Andi Dornan, owner of Penny Lane Cooperative, had dreamed of owning a retail store ever since she was a little girl playing in her mother’s dress shop.
“My twin sister, Alex, and I spent countless hours at the shop as toddlers,” she says. “We would play dress up in the fitting rooms, adorn ourselves with costume jewelry and sequin dresses. It was really fun for us.”
Dornan grew up backpacking all over the West, and she followed her brother to Jackson in 2004. She had earned a degree in retail management with a minor in fashion design from Purdue University in Indiana, and had hopes of spending a season or two exploring the outdoors before moving back to the city to start her life.
But, like so many Jackson Hole residents, she fell in love with the area and, after moving back to Indianapolis and working in pharmaceutical sales, she found herself missing the mountains.
When she relocated back to the valley, Dornan realized she had an opportunity to pursue her dream and set herself up to settle in the place that felt like home.
With the mantra “If not now, when?” in mind, she opened the doors to Penny Lane Cooperative in June 2016, conceptualizing the store as a cooperative that would support local artists whose businesses were too small to afford a storefront. Artists can rent space in her store and display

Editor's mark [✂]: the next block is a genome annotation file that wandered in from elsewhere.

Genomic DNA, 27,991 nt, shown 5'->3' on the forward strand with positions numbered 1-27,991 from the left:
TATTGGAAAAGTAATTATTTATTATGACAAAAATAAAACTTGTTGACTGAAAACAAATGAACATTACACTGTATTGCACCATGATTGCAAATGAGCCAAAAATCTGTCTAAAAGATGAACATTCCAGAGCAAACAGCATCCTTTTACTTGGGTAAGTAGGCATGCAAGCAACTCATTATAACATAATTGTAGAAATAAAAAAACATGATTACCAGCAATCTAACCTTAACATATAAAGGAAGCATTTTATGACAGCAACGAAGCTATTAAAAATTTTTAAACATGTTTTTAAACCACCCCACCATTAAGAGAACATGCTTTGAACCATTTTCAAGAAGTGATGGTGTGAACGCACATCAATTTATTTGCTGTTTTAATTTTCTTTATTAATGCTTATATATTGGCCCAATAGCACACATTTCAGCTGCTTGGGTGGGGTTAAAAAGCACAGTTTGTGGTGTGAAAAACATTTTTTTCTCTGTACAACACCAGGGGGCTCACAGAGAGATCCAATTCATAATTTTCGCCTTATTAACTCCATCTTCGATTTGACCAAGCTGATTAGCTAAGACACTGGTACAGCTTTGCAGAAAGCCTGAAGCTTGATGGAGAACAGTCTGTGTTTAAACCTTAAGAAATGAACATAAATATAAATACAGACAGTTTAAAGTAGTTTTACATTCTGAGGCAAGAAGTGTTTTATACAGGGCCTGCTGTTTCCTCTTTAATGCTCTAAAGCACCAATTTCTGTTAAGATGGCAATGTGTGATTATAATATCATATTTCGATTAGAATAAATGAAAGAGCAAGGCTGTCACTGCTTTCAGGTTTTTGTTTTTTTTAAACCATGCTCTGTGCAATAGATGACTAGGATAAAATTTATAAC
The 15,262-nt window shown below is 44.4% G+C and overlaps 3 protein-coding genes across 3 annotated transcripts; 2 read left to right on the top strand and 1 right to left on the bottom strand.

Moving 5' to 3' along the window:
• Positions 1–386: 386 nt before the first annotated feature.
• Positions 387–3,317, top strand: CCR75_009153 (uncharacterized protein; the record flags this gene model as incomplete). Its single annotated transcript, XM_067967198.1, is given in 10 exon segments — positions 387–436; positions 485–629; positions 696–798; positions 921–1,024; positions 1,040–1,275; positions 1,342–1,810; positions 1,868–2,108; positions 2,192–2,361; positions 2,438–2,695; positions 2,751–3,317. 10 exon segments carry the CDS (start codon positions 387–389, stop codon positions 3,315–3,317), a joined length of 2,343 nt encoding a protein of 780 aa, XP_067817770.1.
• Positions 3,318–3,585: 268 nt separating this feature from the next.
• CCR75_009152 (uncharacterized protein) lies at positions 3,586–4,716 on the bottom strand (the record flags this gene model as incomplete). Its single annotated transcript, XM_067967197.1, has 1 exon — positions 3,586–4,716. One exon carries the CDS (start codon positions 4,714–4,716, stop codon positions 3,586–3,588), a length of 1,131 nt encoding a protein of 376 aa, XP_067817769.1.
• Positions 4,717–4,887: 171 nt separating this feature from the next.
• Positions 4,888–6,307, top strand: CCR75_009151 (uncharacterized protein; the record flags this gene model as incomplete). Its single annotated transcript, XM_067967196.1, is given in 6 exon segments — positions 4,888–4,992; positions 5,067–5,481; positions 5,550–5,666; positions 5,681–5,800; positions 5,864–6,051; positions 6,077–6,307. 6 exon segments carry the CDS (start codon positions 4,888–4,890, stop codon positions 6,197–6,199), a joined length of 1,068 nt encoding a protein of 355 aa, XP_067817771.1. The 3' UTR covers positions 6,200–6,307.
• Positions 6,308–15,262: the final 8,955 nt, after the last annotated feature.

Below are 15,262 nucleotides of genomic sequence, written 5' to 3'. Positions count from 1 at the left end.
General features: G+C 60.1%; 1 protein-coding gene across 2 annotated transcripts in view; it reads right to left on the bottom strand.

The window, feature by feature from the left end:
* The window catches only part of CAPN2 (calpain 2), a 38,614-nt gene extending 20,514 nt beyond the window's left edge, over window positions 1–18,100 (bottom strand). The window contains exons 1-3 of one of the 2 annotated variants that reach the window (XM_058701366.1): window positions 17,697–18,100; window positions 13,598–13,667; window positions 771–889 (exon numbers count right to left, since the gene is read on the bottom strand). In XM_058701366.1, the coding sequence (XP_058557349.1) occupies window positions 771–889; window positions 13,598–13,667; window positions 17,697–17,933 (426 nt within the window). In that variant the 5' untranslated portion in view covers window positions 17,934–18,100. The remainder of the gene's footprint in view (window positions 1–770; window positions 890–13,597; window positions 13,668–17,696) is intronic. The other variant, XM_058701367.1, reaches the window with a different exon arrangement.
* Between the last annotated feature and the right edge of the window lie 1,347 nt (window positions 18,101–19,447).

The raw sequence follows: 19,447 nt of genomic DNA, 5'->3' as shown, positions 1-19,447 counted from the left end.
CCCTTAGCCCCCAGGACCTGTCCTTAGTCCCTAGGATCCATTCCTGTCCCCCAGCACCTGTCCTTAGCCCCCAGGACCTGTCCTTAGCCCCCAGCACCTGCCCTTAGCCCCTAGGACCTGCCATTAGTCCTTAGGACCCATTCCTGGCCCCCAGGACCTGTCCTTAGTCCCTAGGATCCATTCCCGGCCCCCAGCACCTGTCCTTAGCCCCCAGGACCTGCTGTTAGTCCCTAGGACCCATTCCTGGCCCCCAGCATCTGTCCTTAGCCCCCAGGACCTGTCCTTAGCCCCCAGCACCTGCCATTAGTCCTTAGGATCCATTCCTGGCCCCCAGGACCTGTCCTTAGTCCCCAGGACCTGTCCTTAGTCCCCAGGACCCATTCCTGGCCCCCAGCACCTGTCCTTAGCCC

their items, which adds to the diverse shopping experience and community feel.
“The Artist Cooperative space is ever-changing,” she says. “Folks like Ben Roth, Jenny Dowd, and Bird & Buffalo have been with me since day one. I call them the anchors of the space.”
Owning a retail storefront comes with a unique set of challenges, and for Dornan, buying for the shop has been a learning experience.
“The challenge is picking clothes for the Jackson woman that they will actually wear, not just what I want them to wear,” she laughs. Dornan draws style inspiration from fashion icons from the ’60s and ’70s like Stevie Nicks and Bianca Jagger. Dornan also attributes her sense of style to her mom, Lisa.
“I can remember my mom telling me at some point in my life that when you feel your worst, you should dress your best,” Dornan says. “I believe in the power of a good outfit